Aphorism: On Supply-side Economics

By Madison S. Hughes (09.20.2011)

Anytime the responsible idea of increasing taxes, or decreasing subsidies on corporations making record profits during times of economic recession caused by the economic policies implemented by the corporate masters, the specter of the “job creators” raises its ugly head in its usual punctual manner. The spurious “job creators,” especially corporations, have never, ever created a job. That is worth repeating, the spurious “job creators” especially corporations, have never, ever created a job. DEMAND creates jobs, not supply.

The idea that “job creators” create jobs, and must be kowtowed to so that they will give us the privilege of laboring for minimal sustenance is not only absurd on the surface, but it is utterly inconsistent with empirical evidence, particularly since the inception of the neoliberal experiment of the first 9/11 disaster of 1973. Supply-side economics has proven over, and over, to be an utter failure. Repeating supply-side economic mantras does not make them viable.

8 thoughts on “Aphorism: On Supply-side Economics

  1. To a certain extent, absolutely. But the deal wasn’t as good as it could’ve been. A bill that isn’t structured well shouldn’t pass.

  2. I suspect that regardless of whether or not Congress members can read the signs, the lobbyists have them by the collective throat. Why else did they cave in and effectively reject Obama’s tax solutions and instead vote in such a way that forced a partial downgrading of the US Credit rating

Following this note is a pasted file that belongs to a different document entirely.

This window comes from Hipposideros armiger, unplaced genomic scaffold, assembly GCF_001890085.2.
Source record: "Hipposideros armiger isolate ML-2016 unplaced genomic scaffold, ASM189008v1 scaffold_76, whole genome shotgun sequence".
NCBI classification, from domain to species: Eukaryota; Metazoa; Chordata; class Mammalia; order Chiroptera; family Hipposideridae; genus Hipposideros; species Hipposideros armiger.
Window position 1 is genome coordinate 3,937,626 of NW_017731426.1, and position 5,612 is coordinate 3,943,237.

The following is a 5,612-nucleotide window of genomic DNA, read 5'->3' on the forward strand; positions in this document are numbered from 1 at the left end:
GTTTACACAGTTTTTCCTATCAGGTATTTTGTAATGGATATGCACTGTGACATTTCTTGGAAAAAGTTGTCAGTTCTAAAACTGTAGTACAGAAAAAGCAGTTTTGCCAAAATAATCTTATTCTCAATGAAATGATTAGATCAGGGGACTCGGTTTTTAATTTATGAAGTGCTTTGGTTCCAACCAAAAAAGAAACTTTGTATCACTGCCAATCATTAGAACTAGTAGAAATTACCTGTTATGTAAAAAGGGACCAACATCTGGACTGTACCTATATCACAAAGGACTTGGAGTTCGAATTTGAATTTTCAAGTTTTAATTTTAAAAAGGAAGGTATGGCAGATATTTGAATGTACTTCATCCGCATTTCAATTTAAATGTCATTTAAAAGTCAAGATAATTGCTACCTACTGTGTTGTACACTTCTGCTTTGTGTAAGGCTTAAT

and thereby leaving many worse off? If we could see the downgrading inevitability from the other side of the world I find it hard to believe they took the apparently stupid decision despite their supposedly educated advisors with their MBAs who must surely have warned them.

    • The downgrade was bad, but not that big an issue. And I don’t buy that. There’s little evidence to support your conclusion.

      • It was a big issue. It showed that Republicans, Tea Baggers, and yes, Libertarians (Republicans without the religious constituency) are so beholden to their corporate masters, they are willing to throw the country under the bus without regard to consequence.

  3. One of the serious difficulties for the US in following the excellent advice above is that the system has allowed the development of power blocks whereby organisations and powerful people can buy influence in Congress and the Senate. What organisation would vote for an increase on its own taxes for the good of all? Whether the cooporations will realise that sooner or later the widening gap between the rich and the poor will threaten the very institutions on whose behalf they lobby is a moot point. Perhaps it will not be until US has totally surrendered its number one spot on the economic ladder to China.

    • I think that those in Congress aren’t blind enough to ignore the signs. Lobbying certainly helps the rich, but the prospect of riots that would make the LA Riots look like a day care center is lobbying enough. The only issue is the people (Republicans) who are trying to be completely partisan and be re-elected by refusing any new taxes (which is “funny,” considering that Perry himself raised the franchise tax considerably).

      • The “haves” in Congress absolutely know how to read the signs. The problem is that we, the “have-nots,” naively believe that our interpretations of such are similar, there are not! While there may be signs that clearly indicate something is broken to the “have-nots,” the “haves” may see the problem as an opportunity for profit. Realize that the “haves” have the security industrial complex on their side.

  4. I’m not saying it’s the only measure that should be taken, and that it should be looked upon as the key contributor to the future economic upswing, but it definitely has merit and positive results. When used exclusively to combat unemployment, yes, it’s not successful. But when used in tandem with other means, it can be effective.

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